Franette Ruth Shongood was the only child of Charles Shongood and Alice Eve McCardell. Born in 1916 Manhattan, she lived on the Upper West Side and was baptized at St. John the Divine. As a toddler, her parents whisked her away to Bermuda to avoid or recuperate from the worldwide influenza pandemic. Little Franette, characteristically, survived.

Franette attended the Horace Mann school in Manhattan and walked to school with Robert E. Simon.  After living around the world, Franette moved to Reston, Virginia, the planned township created by  Simon.  In her nineties, dining in a Reston restaurant, Franette heard a man singing the Horace Mann school song.  She leapt up to see that it was Simon. A happy reunion occurred. 

Late in high school, Franette moved to Hollywood, California and graduated from John Marshall High School.  Under a pseudonym, she wrote articles for her grandfather, newspaperman Roy L. McCardell.  After three years of college,  Franette moved to Sacramento, CA and exaggerated her height to become a switchboard operator for Bell Telephone.  Soon promoted to the business office, her career was launched.


A great music lover, Franette’s single life centered on a group of musicians, writers, and photographers. In 1941, she married Charles Thomas Bell. They watched many of their best friends serve and die in World War II.  With five sons Michael, Terrance, Jeffrey, Peter and Christopher, they left for a recovering Europe as civil service employees working for the Department of Defense, an extraordinary decision in the mid 1950s.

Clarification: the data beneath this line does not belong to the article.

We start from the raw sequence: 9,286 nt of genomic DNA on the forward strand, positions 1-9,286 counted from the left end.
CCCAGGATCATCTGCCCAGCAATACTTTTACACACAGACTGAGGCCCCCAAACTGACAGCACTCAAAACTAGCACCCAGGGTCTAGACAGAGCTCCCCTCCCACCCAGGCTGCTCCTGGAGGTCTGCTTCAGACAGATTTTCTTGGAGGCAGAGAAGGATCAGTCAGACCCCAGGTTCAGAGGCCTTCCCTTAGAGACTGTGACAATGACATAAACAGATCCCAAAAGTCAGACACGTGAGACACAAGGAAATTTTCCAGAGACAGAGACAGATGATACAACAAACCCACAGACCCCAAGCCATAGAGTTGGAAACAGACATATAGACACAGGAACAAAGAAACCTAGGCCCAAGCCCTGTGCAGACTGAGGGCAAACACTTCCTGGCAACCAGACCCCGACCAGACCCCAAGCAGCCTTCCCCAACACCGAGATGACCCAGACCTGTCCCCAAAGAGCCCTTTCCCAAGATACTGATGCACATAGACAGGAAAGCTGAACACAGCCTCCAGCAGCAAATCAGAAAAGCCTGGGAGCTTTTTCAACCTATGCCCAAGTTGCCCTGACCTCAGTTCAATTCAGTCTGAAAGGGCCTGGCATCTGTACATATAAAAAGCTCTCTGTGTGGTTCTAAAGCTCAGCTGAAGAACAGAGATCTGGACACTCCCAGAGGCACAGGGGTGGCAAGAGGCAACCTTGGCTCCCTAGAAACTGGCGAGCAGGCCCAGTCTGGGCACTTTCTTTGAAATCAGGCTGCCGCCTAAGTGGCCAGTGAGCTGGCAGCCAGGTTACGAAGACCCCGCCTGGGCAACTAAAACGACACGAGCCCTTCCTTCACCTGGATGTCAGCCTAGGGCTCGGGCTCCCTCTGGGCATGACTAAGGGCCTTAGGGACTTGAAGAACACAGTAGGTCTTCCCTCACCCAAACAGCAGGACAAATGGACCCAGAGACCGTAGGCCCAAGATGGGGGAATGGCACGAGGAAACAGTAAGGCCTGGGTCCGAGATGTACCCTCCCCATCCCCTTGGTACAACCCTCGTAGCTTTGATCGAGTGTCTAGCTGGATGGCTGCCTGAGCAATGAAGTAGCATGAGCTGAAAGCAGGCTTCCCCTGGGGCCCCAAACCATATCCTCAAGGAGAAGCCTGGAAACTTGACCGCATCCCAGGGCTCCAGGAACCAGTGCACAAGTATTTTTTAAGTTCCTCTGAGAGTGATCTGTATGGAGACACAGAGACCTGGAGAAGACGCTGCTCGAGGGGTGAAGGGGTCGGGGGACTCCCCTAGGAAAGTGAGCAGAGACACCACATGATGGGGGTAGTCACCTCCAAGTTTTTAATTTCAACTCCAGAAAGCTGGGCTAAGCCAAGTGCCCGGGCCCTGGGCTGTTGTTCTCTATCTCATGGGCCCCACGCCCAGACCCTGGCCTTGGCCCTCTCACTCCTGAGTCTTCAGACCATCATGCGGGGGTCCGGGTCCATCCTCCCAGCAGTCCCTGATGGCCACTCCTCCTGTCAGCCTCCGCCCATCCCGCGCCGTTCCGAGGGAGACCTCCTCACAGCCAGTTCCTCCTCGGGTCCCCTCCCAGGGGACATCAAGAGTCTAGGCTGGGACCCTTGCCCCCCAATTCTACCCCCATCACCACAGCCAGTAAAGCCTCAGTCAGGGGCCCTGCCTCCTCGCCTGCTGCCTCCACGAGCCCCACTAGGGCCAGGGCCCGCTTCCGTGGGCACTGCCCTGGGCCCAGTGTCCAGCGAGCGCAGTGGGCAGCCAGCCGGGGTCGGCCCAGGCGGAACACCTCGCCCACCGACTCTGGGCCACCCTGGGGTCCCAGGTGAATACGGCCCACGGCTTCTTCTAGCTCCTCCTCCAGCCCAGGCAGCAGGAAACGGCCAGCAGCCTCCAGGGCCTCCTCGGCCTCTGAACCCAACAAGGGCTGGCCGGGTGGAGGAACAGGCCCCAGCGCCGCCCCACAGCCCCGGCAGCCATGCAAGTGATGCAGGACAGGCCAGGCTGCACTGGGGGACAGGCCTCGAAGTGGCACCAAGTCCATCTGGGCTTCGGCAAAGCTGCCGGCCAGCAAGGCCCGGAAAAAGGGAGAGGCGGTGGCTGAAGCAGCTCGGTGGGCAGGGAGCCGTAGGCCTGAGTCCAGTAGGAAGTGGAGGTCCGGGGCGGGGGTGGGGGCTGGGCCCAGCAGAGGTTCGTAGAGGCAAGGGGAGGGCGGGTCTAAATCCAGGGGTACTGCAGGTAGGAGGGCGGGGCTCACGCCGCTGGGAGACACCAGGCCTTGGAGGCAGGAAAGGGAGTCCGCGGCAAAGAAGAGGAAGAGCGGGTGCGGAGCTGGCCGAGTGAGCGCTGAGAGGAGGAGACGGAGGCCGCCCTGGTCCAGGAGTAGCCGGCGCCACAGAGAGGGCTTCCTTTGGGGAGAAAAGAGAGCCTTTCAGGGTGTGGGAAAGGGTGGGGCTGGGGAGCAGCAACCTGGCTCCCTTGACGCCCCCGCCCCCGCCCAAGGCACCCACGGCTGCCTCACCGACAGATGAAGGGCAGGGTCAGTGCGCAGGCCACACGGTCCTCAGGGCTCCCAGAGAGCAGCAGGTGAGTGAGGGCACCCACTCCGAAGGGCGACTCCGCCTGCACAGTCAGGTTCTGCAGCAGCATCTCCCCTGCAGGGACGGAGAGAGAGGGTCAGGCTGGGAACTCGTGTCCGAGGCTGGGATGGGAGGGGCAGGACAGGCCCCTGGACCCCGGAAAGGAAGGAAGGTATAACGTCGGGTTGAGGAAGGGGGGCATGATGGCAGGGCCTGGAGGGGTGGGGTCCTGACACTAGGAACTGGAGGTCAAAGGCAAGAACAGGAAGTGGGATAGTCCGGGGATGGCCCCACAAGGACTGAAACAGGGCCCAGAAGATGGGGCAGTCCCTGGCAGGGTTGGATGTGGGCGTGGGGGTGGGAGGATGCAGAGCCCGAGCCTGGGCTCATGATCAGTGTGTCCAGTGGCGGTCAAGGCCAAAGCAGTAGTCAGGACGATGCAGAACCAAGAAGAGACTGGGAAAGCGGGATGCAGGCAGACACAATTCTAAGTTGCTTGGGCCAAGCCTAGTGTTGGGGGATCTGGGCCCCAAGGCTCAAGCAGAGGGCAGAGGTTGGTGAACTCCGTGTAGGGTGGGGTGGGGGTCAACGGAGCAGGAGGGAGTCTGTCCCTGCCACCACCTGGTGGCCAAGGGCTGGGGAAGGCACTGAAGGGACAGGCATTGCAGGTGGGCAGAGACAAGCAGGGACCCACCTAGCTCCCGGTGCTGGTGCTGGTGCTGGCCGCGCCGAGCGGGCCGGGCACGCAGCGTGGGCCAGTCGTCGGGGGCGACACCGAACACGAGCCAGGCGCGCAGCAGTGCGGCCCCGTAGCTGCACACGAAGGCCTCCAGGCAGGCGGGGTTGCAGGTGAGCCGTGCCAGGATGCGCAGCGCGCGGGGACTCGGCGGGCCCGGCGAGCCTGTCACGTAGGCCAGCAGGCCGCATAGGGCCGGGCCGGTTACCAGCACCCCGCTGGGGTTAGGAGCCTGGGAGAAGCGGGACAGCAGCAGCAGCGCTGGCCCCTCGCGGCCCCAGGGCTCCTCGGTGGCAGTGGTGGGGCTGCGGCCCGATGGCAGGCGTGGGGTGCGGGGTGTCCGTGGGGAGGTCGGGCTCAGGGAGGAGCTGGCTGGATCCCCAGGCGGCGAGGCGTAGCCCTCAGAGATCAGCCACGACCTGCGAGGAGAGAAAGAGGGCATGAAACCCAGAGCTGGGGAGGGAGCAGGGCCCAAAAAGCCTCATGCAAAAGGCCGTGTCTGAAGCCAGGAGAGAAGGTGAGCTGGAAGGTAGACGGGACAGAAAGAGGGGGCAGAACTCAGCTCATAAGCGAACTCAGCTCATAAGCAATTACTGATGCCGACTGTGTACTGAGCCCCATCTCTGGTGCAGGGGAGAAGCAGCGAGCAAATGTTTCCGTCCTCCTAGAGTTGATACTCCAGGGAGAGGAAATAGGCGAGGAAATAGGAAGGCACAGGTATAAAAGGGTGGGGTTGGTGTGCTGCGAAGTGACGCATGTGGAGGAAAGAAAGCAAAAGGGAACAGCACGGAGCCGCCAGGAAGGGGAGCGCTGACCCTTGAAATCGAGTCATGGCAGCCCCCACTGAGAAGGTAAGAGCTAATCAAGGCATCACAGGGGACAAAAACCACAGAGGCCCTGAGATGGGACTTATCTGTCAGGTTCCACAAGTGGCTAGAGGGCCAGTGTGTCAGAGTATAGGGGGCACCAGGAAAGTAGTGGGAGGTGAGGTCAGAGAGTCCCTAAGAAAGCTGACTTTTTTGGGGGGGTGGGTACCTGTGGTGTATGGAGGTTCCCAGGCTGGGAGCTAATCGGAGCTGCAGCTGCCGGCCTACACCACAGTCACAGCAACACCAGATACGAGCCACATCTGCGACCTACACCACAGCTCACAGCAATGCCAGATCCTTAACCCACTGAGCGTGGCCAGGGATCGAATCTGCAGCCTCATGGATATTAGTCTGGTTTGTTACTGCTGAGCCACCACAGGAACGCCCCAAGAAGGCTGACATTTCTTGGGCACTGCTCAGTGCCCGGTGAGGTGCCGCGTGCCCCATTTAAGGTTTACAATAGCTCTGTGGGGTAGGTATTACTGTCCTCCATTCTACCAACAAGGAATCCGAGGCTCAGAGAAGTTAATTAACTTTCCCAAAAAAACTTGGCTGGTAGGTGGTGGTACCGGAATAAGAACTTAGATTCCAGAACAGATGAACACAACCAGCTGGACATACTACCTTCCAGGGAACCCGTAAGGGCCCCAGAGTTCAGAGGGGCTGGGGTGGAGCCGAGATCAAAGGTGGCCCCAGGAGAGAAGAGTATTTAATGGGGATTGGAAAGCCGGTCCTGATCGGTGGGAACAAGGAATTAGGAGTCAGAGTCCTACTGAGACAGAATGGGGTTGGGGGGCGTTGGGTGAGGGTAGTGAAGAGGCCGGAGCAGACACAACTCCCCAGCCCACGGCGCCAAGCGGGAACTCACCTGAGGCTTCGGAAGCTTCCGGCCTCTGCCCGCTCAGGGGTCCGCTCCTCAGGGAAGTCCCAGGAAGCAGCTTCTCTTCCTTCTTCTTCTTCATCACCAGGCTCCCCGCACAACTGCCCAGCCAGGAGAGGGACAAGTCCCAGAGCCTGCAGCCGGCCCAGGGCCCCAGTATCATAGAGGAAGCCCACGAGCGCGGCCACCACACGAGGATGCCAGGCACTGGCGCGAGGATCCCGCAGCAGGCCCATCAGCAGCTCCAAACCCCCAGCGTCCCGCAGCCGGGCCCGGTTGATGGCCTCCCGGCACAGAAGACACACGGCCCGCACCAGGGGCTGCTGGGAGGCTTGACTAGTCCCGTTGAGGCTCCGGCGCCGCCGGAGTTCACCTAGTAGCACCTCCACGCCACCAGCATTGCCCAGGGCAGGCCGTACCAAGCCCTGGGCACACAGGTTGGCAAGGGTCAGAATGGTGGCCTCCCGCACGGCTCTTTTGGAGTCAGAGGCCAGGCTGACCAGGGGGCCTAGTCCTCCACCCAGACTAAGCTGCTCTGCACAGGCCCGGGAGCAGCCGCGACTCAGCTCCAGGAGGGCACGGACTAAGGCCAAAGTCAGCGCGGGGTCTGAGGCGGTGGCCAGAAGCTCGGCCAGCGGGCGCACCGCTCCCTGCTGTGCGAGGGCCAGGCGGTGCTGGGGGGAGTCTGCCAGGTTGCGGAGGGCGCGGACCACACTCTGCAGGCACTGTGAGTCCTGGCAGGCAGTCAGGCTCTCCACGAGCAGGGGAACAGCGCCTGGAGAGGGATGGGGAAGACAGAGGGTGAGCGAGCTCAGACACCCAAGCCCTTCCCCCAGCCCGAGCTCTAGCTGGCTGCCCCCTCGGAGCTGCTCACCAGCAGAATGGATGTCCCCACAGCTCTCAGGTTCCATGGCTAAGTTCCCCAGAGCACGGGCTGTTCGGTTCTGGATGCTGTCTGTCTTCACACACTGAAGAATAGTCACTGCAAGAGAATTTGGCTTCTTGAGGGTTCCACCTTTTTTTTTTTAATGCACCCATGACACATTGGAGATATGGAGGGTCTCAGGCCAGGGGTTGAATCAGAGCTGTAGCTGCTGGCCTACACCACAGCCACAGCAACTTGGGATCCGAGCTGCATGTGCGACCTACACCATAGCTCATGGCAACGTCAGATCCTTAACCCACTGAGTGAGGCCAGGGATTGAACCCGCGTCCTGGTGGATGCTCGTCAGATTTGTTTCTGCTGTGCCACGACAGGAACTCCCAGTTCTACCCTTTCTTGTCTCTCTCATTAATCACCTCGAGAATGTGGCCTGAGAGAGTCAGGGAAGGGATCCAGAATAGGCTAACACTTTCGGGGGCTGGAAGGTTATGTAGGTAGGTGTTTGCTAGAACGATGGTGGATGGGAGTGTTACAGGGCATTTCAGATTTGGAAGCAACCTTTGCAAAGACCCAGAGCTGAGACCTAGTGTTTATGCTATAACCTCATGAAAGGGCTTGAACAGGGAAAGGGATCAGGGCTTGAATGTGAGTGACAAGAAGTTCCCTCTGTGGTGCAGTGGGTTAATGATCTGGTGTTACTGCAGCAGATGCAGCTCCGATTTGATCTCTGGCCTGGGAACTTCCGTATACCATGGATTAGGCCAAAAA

Moving from France to Germany, Franette rose in the civil service, sharpening her management skills and combatting discrimination and doubters with fierce charm and competence. She mentored, trained and promoted younger people; many sought her out for the rest of her life. Traveling, skiing, and trying (though typically not successfully!) to learn every language, Franette and Charles enjoyed food, music, and the arts throughout Europe. They resided in Spain with a sailboat.  Finally, in the late 1970s, Franette returned to California but kept on working, retiring at Ft. Ord around age seventy-five.  Relentlessly curious, she then went back to college, taking maths through Calculus 3 as well as humanities, arts & sciences.

Moving to Reston, Virginia (where her son Michael has a home) in her nineties, Franette lived in her own apartment until near the age One Hundred. In Reston, Franette wrote, painted, walked Lake Anne, swam miles, and shopped in her red, two-seater, standard-shift convertible. She registered new voters in booths with the “League of Women Voters,” and rediscovered the joy of Broadway, and still found the time and energy for international travel. A lifelong sports fanatic, on her 100th birthday she enjoyed a party at a St. Louis Cardinals game. She later moved to Lake St. Louis, living her final years in the home of her son Terry.

Franette was a positive force of nature who set the bar for everyone, encouraging and challenging people to achieve their best. She never gave up on herself or anyone. She was a ferocious champion of those who suffered oppression, sacrificed in public service, suffered racial injustices, or carried unjust burdens. Franette Shongood Bell was always the most interesting person in any room, in any country, in any decade. Franette died peacefully in her sleep on July 1, 2020, aged 104, unrelated to the current pandemic. She is survived by her five sons and several grandchildren

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